Thinking about Value
For my quarter 1 startup business challenge, I’ve been working with Anna Krachey on a professional headshot and photography business called PictureDay ATX.
One of the challenges we faced was gaining enough customers. One of our original strategies was marketing towards co-working spaces in the Austin, TX area. The idea was this: we would partner with a co-working space, and market to their members via in-office flyers and internal email lists. We would then come to the co-working space for an afternoon, take headshots one after the other of their members, and make a bunch of money!
As a former member of the co-working space WorkBar in Boston, MA, I saw a photographer use this very model quite successfully. *HOWEVER* things didn’t work so smoothly for us. It turned out many co-working spaces either had photographer members who provided these services to the other members for free or discount, or the space provided headshots as a perk.
Thinking about value, we realized that we couldn’t provide much value if any to co-working members. How can you compete with free?
So we focused on the personal value we provided to our customers. Being able to see yourself in the best possible light – both literally and figuratively – provides tremendous value. Additionally, many people don’t like having their picture taken. So, being able to provide a comfortable and enjoyable experience for our customers while getting their picture taken, also added a great amount of value to our service.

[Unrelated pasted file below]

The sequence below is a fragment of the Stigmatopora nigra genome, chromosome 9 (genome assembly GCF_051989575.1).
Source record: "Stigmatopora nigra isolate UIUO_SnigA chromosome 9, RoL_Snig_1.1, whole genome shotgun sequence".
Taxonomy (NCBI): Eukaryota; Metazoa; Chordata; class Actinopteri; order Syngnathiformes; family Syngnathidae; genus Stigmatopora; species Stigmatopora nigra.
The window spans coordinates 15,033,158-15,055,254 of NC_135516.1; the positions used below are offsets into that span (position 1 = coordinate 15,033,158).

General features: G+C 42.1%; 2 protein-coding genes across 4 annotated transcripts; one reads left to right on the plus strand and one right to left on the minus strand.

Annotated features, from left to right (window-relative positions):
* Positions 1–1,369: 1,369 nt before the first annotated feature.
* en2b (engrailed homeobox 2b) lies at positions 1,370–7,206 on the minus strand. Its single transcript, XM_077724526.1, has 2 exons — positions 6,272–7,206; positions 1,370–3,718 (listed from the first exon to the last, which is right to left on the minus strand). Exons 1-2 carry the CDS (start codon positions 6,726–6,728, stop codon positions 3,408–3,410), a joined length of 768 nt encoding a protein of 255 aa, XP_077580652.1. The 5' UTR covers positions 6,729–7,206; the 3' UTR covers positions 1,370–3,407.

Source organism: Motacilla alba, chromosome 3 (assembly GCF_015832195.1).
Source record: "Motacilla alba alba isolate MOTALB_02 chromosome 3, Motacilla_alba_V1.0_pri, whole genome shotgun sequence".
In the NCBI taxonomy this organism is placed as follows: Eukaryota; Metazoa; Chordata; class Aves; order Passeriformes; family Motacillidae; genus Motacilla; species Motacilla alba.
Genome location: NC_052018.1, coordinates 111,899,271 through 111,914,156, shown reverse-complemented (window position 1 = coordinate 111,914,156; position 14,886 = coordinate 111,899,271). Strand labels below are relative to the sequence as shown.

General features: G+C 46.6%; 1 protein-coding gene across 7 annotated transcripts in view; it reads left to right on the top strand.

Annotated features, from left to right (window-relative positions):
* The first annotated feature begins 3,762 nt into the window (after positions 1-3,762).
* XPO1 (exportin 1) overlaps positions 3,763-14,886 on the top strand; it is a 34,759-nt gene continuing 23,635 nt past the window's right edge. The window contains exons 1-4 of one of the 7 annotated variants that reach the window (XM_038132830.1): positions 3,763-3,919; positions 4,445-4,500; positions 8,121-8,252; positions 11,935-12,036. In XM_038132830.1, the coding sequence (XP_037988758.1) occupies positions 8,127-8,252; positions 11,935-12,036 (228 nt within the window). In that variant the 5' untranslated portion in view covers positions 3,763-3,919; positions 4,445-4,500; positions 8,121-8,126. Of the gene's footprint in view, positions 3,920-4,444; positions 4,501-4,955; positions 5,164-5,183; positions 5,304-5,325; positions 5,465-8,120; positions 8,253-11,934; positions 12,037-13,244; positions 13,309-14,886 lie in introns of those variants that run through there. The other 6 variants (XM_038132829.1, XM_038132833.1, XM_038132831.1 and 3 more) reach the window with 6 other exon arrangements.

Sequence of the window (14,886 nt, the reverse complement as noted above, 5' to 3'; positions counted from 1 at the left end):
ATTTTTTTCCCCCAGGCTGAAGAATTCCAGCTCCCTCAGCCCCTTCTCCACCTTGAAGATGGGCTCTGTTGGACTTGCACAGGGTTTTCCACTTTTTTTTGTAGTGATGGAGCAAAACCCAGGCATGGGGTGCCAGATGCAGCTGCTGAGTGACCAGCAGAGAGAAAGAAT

While we did fewer headshot sessions than we would have with co-working members, and spent a long amount of time with each client, we were still able to make a significant amount in sales. We also found that the positive experience we provided clients resulted in our customer spending an average of about 63% more than they originally planned – they had a great time and loved the photos Anna shot, that they wanted to purchase more photos or additional retouching services. While customers might have ended up spending more, compared to established competitors who do this full time, we were still a bargain. We ended up providing value – both in the product we delivered and the experience we provided – to our customers, and both Anna and I came out enjoying it at the end!